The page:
In the UK drones are helping engineers to run cables over obstacles that previously would have required a different more cumbersome or risky solution.
Engineers are bringing some of the fastest broadband speeds in the UK to Greater Manchester and they have drafted in a drone to help them to fly a broadband cable across a stretch of water.
The team from Openreach is currently working in Swinton, as part of the multi-million pound Fibre First programme, bringing reliable, ultrafast broadband to tens of thousands of homes and businesses across the city.
Much of the work uses existing infrastructure but as part of building the network from the Swinton exchange to reach a group of around 15 properties close to Worsley, it was decided that an engineering first was needed – the use of a specialist drone.
In the past we’ve tried all sorts of ways to cross waterways like this – including attaching cables to fishing lines, golf balls and even hammers, which frankly proved hit and miss
Brian Mellor, Openreach’s chief engineer in the local area, said: “Our work in Manchester is progressing really well as we extend our ultrafast network even further. We’re always looking for smarter ways of operating, to enable us to work quicker and in a more cost-effective way, as well as keeping disruption to local life to an absolute minimum. The challenge here was getting the cable across around 30 metres of canal, rather than choosing the conventional route that would have involved laying underground fibre cable over a far greater distance.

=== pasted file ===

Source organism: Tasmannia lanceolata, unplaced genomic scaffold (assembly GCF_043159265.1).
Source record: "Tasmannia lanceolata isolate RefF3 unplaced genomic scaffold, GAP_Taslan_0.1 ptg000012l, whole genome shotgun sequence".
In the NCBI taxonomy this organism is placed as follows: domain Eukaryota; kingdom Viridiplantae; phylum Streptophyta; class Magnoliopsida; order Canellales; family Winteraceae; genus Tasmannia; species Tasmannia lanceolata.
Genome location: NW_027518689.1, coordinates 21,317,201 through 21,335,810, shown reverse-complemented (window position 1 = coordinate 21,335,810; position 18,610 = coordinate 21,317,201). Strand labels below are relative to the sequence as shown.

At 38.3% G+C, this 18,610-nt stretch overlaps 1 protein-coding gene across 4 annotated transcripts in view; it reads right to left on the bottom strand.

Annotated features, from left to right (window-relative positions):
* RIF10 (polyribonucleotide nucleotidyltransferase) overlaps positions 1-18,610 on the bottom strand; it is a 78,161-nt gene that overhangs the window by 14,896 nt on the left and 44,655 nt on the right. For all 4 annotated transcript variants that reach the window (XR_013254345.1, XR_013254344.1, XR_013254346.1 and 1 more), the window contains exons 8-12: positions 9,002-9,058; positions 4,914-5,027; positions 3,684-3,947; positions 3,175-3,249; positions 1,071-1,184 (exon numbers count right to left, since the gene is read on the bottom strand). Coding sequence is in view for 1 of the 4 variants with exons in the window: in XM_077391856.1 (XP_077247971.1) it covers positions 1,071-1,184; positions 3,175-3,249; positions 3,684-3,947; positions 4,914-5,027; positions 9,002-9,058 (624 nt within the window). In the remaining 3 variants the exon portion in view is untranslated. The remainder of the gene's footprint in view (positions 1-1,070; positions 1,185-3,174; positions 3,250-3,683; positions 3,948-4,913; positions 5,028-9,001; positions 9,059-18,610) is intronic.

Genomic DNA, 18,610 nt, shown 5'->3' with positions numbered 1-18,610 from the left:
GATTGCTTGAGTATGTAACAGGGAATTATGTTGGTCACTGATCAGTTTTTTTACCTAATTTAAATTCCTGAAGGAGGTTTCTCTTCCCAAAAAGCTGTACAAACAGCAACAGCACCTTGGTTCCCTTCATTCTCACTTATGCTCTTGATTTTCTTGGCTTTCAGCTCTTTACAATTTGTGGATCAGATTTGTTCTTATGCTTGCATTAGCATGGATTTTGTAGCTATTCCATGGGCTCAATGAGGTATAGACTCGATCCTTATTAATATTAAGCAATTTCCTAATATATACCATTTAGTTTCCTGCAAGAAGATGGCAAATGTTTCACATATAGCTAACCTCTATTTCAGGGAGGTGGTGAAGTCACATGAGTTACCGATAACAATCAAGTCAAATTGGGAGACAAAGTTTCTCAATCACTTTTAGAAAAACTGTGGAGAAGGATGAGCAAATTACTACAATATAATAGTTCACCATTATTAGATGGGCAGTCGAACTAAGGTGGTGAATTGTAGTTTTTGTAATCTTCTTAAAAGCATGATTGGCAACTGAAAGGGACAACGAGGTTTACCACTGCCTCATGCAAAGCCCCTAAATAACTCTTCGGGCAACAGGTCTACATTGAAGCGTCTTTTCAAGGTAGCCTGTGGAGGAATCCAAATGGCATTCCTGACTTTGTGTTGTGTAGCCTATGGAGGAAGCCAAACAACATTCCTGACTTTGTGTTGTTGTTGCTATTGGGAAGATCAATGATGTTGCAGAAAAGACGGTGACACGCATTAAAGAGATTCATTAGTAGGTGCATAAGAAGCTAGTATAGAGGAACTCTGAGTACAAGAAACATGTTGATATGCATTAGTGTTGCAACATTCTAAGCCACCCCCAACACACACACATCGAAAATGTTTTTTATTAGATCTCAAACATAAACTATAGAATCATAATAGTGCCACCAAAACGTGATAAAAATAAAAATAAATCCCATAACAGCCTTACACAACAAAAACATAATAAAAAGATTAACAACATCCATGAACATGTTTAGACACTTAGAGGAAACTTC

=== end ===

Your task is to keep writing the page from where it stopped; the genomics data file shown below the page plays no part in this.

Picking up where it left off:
“In the past we’ve tried all sorts of ways to cross waterways like this – including attaching cables to fishing lines, golf balls and even hammers, which frankly proved hit and miss.
This is the first time we’ve used a drone to drop fibre into place anywhere in England, and as a delivery method it’s unbeatable
“This is the first time we’ve used a drone to drop fibre into place anywhere in England, and as a delivery method it’s unbeatable. Our engineers drew quite a crowd when they were working, with people fascinated at how we were using this method to build our network. It’s no surprise that drones are fast becoming part of our toolkit to reach places like this or in more rural areas where the terrain makes traditional engineering difficult or impossible.”
Engineers complete a week’s training to become certified by the Civil Aviation Authority in order to fly the drone for commercial purposes, and Openreach has five teams in the UK now approved to fly bespoke drones.
Before taking the Manchester fibre rollout into the skies, Openreach had to notify and seek permission from a number of local organisations, including Manchester Airport.
Earlier this year, the city was announced as one of the first places in the UK to benefit from a multi-million investment in ultrafast speeds by Openreach.
As well as adding even more reliability and resilience to broadband connections and making them less likely to drop out, Full Fibre is capable of delivering download speeds of up to one gigabit per second (1Gbps) – enough bandwidth to stream 200 HD Netflix movies simultaneously.